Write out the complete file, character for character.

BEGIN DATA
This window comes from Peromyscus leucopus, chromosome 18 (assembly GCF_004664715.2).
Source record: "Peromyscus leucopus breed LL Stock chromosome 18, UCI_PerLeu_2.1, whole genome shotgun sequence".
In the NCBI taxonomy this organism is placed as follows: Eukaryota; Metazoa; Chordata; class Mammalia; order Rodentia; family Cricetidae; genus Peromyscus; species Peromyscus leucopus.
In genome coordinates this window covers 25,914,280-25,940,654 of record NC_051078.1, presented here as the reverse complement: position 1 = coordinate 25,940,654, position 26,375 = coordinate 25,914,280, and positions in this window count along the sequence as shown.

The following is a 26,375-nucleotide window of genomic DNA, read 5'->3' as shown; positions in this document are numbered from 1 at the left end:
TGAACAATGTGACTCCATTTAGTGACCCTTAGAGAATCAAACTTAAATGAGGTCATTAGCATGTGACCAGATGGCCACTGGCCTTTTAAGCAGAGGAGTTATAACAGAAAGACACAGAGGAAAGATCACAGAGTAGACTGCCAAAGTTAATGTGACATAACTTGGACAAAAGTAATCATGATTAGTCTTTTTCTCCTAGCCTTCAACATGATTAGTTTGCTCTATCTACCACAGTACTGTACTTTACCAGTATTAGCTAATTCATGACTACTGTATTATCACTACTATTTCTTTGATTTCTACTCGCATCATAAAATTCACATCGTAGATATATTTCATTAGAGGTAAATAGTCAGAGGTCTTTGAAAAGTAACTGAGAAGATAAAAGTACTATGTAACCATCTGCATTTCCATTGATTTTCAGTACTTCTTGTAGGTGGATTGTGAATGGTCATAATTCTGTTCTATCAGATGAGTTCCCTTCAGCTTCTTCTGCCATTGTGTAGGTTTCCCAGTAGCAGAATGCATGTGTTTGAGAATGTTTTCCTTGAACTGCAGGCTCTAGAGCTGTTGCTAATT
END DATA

This window comes from Peromyscus leucopus, chromosome 18 (assembly GCF_004664715.2).
Source record: "Peromyscus leucopus breed LL Stock chromosome 18, UCI_PerLeu_2.1, whole genome shotgun sequence".
In the NCBI taxonomy this organism is placed as follows: Eukaryota; Metazoa; Chordata; class Mammalia; order Rodentia; family Cricetidae; genus Peromyscus; species Peromyscus leucopus.
In genome coordinates this window covers 25,914,280-25,940,654 of record NC_051078.1, presented here as the reverse complement: position 1 = coordinate 25,940,654, position 26,375 = coordinate 25,914,280, and positions in this window count along the sequence as shown.

The following is a 26,375-nucleotide window of genomic DNA, read 5'->3' as shown; positions in this document are numbered from 1 at the left end:
TGAACAATGTGACTCCATTTAGTGACCCTTAGAGAATCAAACTTAAATGAGGTCATTAGCATGTGACCAGATGGCCACTGGCCTTTTAAGCAGAGGAGTTATAACAGAAAGACACAGAGGAAAGATCACAGAGTAGACTGCCAAAGTTAATGTGACATAACTTGGACAAAAGTAATCATGATTAGTCTTTTTCTCCTAGCCTTCAACATGATTAGTTTGCTCTATCTACCACAGTACTGTACTTTACCAGTATTAGCTAATTCATGACTACTGTATTATCACTACTATTTCTTTGATTTCTACTCGCATCATAAAATTCACATCGTAGATATATTTCATTAGAGGTAAATAGTCAGAGGTCTTTGAAAAGTAACTGAGAAGATAAAAGTACTATGTAACCATCTGCATTTCCATTGATTTTCAGTACTTCTTGTAGGTGGATTGTGAATGGTCATAATTCTGTTCTATCAGATGAGTTCCCTTCAGCTTCTTCTGCCATTGTGTAGGTTTCCCAGTAGCAGAATGCATGTGTTTGAGAATGTTTTCCTTGAACTGCAGGCTCTAGAGCTGTTGCTAATT